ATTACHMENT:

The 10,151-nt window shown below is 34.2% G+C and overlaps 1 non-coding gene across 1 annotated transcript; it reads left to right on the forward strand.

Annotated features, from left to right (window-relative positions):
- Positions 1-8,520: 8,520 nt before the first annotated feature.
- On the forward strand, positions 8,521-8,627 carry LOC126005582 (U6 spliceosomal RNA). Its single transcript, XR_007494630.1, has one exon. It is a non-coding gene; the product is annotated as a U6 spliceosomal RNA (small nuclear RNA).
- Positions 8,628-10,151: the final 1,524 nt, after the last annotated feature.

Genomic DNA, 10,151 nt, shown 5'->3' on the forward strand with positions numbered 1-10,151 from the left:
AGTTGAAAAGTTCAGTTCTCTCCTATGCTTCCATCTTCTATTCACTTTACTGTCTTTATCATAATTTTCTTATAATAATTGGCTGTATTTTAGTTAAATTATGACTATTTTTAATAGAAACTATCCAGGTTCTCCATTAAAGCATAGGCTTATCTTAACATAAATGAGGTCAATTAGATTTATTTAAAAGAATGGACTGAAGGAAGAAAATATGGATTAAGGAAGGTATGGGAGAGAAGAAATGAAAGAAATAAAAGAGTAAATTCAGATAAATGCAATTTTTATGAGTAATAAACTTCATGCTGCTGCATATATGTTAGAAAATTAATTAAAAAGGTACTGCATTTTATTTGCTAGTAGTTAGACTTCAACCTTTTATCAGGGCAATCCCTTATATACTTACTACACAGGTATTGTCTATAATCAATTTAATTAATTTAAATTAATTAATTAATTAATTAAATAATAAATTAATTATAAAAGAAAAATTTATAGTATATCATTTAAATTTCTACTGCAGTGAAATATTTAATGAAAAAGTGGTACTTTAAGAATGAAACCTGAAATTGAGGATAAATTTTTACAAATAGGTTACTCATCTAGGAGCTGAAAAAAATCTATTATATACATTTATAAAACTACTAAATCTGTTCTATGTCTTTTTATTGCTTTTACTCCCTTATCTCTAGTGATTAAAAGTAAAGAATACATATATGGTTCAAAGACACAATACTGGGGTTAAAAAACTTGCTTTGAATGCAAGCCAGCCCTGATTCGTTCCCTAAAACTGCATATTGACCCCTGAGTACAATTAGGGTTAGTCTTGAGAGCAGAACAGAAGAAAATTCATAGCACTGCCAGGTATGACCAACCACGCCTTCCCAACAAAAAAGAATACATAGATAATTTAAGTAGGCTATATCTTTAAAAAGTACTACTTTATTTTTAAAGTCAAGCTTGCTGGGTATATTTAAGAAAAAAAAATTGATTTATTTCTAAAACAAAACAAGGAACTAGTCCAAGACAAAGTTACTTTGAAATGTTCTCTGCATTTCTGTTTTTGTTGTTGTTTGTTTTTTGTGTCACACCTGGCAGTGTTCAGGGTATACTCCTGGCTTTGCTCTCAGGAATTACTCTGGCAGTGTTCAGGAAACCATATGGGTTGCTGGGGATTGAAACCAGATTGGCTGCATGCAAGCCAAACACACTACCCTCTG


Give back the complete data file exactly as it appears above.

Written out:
The 10,151-nt window shown below is 34.2% G+C and overlaps 1 non-coding gene across 1 annotated transcript; it reads left to right on the forward strand.

Annotated features, from left to right (window-relative positions):
- Positions 1-8,520: 8,520 nt before the first annotated feature.
- On the forward strand, positions 8,521-8,627 carry LOC126005582 (U6 spliceosomal RNA). Its single transcript, XR_007494630.1, has one exon. It is a non-coding gene; the product is annotated as a U6 spliceosomal RNA (small nuclear RNA).
- Positions 8,628-10,151: the final 1,524 nt, after the last annotated feature.

Genomic DNA, 10,151 nt, shown 5'->3' on the forward strand with positions numbered 1-10,151 from the left:
AGTTGAAAAGTTCAGTTCTCTCCTATGCTTCCATCTTCTATTCACTTTACTGTCTTTATCATAATTTTCTTATAATAATTGGCTGTATTTTAGTTAAATTATGACTATTTTTAATAGAAACTATCCAGGTTCTCCATTAAAGCATAGGCTTATCTTAACATAAATGAGGTCAATTAGATTTATTTAAAAGAATGGACTGAAGGAAGAAAATATGGATTAAGGAAGGTATGGGAGAGAAGAAATGAAAGAAATAAAAGAGTAAATTCAGATAAATGCAATTTTTATGAGTAATAAACTTCATGCTGCTGCATATATGTTAGAAAATTAATTAAAAAGGTACTGCATTTTATTTGCTAGTAGTTAGACTTCAACCTTTTATCAGGGCAATCCCTTATATACTTACTACACAGGTATTGTCTATAATCAATTTAATTAATTTAAATTAATTAATTAATTAATTAAATAATAAATTAATTATAAAAGAAAAATTTATAGTATATCATTTAAATTTCTACTGCAGTGAAATATTTAATGAAAAAGTGGTACTTTAAGAATGAAACCTGAAATTGAGGATAAATTTTTACAAATAGGTTACTCATCTAGGAGCTGAAAAAAATCTATTATATACATTTATAAAACTACTAAATCTGTTCTATGTCTTTTTATTGCTTTTACTCCCTTATCTCTAGTGATTAAAAGTAAAGAATACATATATGGTTCAAAGACACAATACTGGGGTTAAAAAACTTGCTTTGAATGCAAGCCAGCCCTGATTCGTTCCCTAAAACTGCATATTGACCCCTGAGTACAATTAGGGTTAGTCTTGAGAGCAGAACAGAAGAAAATTCATAGCACTGCCAGGTATGACCAACCACGCCTTCCCAACAAAAAAGAATACATAGATAATTTAAGTAGGCTATATCTTTAAAAAGTACTACTTTATTTTTAAAGTCAAGCTTGCTGGGTATATTTAAGAAAAAAAAATTGATTTATTTCTAAAACAAAACAAGGAACTAGTCCAAGACAAAGTTACTTTGAAATGTTCTCTGCATTTCTGTTTTTGTTGTTGTTTGTTTTTTGTGTCACACCTGGCAGTGTTCAGGGTATACTCCTGGCTTTGCTCTCAGGAATTACTCTGGCAGTGTTCAGGAAACCATATGGGTTGCTGGGGATTGAAACCAGATTGGCTGCATGCAAGCCAAACACACTACCCTCTG